By Jason Wojciechowski on October 20, 2014 at 8:28 PM

Probably the answer to the question in the title is "no," but Mike Axisa has a writeup of Korean shortstop Jung-Ho Kang, who appears set to be posted after an absurdly monster year with the bat in the Korean league. Seriously: .360/.463/.756. Granted, it's a high-offense league (5.68 R/G, .813 league OPS), but that's fantastic. Some of this, from Nick Cafardo, may sound familiar to A's fans who struggled through the Hiroyuki Nakajima years:

there is still some pushback from scouts who have seen him play on whether he translates to major league baseball. Some of the alarms include the leg kick in his stance that’s very pronounced and lasts deep into his swing. There also has always been skepticism over his ability to play shortstop in the majors, even though he won the Korean version of the Gold Glove.

In theory it was the abandonment of Nakajima's leg kick that caused him problems:

Nakajima's delayed leg kick, the source of much of his timing at the plate, was swapped for a small lift with his front foot. The right-hander lost torque on his swing and was late on pitches, often fouling balls off to the right side

but surely Kang would face the same pressure and the same doubts, and then also

Scarsone said that Nakajima's developed a habit of letting the ball come to him in Japan, which is problematic on natural grass fields; while Nakajima's arm strength isn't a concern -- if anything, Scarsone said, it's stronger than anticipated -- the shortstop position in America is one that demands athleticism.

There's something sorta racist about making the obvious Asian shortstop comparison, and one wonders whether the scouting itself isn't affected by these biases (which is not to say the scouts are racist so much as that we're all prone to mental shortcuts that may not be justified by cold rationality). The A's have to continue to hunt for bargains where they can find them, and if that bargain is in buying the negotiation rights to a Korean shortstop who just had the biggest year of his life, well, Nakajima isn't going to stop them. What's the alternative? Paying market rates for Jed Lowrie when the Yankees are also in need of a shortstop and less willing to gamble on upside vs. paying for the sure thing?


That Cafardo article, which by the way is over a week old, so blame me for being out of date, not him, has this "tidbit":

A few Athletics officials were surprised that Jon Lester fell apart and allowed six runs on eight hits over 7⅓ innings in his wild-card playoff game against Kansas City. “After all,” said one A’s player, “I thought his purpose was to win us that game and beyond.”

Oh.

Also, Cafardo has a note about the Red Sox liking Jeff Samardzija and John Jaso. The Sox do have a good farm system, for whatever all this is worth.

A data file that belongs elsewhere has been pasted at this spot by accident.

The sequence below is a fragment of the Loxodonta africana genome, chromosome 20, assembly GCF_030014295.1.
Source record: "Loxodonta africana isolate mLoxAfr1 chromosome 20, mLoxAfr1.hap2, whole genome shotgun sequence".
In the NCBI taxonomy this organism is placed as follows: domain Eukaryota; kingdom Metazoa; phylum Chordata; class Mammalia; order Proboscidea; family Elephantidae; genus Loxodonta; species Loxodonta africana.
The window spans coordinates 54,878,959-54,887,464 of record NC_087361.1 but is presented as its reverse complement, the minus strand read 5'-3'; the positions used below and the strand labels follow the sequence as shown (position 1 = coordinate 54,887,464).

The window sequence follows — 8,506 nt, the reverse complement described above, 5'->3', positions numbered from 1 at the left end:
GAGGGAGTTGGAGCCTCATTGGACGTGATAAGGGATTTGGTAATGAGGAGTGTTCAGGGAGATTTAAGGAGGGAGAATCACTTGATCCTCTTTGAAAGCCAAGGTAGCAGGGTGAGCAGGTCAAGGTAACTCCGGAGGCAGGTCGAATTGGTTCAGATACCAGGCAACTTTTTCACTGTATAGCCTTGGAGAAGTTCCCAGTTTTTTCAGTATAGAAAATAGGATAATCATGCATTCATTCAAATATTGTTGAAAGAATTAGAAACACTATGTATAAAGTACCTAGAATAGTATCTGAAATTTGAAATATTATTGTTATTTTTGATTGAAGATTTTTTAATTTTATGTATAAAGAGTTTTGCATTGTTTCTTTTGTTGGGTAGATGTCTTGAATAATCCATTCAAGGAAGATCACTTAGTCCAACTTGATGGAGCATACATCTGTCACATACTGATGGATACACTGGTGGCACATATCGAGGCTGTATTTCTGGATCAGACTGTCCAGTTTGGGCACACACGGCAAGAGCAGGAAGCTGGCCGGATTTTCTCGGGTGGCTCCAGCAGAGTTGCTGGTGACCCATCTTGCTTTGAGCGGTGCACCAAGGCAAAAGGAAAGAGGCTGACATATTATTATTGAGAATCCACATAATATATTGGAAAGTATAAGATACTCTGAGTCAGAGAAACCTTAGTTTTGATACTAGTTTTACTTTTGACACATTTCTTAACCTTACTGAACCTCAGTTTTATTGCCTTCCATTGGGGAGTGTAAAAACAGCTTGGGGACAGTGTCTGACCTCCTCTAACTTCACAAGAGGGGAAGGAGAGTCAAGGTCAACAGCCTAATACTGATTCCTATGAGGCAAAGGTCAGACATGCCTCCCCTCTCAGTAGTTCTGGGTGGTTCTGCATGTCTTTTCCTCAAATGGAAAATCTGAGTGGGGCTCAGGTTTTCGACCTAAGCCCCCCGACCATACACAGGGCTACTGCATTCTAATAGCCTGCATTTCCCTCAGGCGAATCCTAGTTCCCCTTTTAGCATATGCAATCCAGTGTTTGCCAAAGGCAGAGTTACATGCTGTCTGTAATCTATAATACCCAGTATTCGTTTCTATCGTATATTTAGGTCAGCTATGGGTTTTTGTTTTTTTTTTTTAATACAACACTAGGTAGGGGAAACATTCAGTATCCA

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By Jason Wojciechowski on October 19, 2014 at 5:11 PM

The title doesn't make any sense. It's like it's almost trying to be a Gone Girl reference except it isn't really and also what does Chili Davis have to do with that pile of thrilling mediocrity? In any event:

The actual story by Bradford makes clear that this is all according to a source, with no official announcement yet, but this isn't some rando Twitter attention-seeker reporting this, so one would guess that Bradford's source is solid, especially since we knew that Davis was interviewing with the Red Sox.

So: goodbye to Chili Davis, goodbye to my Chip 'n' Chili platter, which is now for sale as a vintage item for the low low price of $2,000.

Hitting coaches matter, surely, at the very least in the sense that there's a baseline and some number of guys who are at that baseline and most of us would not perform at that baseline. And they surely matter in the sense that some hitting coaches will click with some hitters where other coaches would not.

But if we think we can tell which coaches are which, we're fooling ourselves, regardless of what data we're looking at -- the samples are simply too small given the amount of noise and given the other variables we'd want to account for (a player's winter work, say, which may or may not be with that hitting coach; teammates; physical growth or degradation). And that includes griping in the media about a coach, which nearly always happens anonymously, which means we can't evaluate the motives a player might have for whining, not to mention how many different players are actually complaining and whether those are important or unimportant players on the team. (Do you really care what Nick Punto thinks about the team's hitting coach, for instance? An anonymous quote wouldn't allow us to tell whether it was him or Brandon Moss complaining.) And it also includes (non-anonymous) hosannas to the immaculate job performance of the coach! Players think all kinds of things that may or may not be true, and their attribution of their comfort at the plate and level of success to a coach may or may not be fallacious. We can't know without combining in-brain access to the player with rational, objective, outsider evaluation of that brain. Which, hey, that's impossible!

All of which is to say that while I liked reading Chili Davis' quotes and it seemed like the players got along with him, and it says something that the Red Sox wanted to steal him away, I'm not going to declare any falling skies forecasts for 2015 based on Davis' absence.

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By Jason Wojciechowski on September 29, 2014 at 11:31 PM

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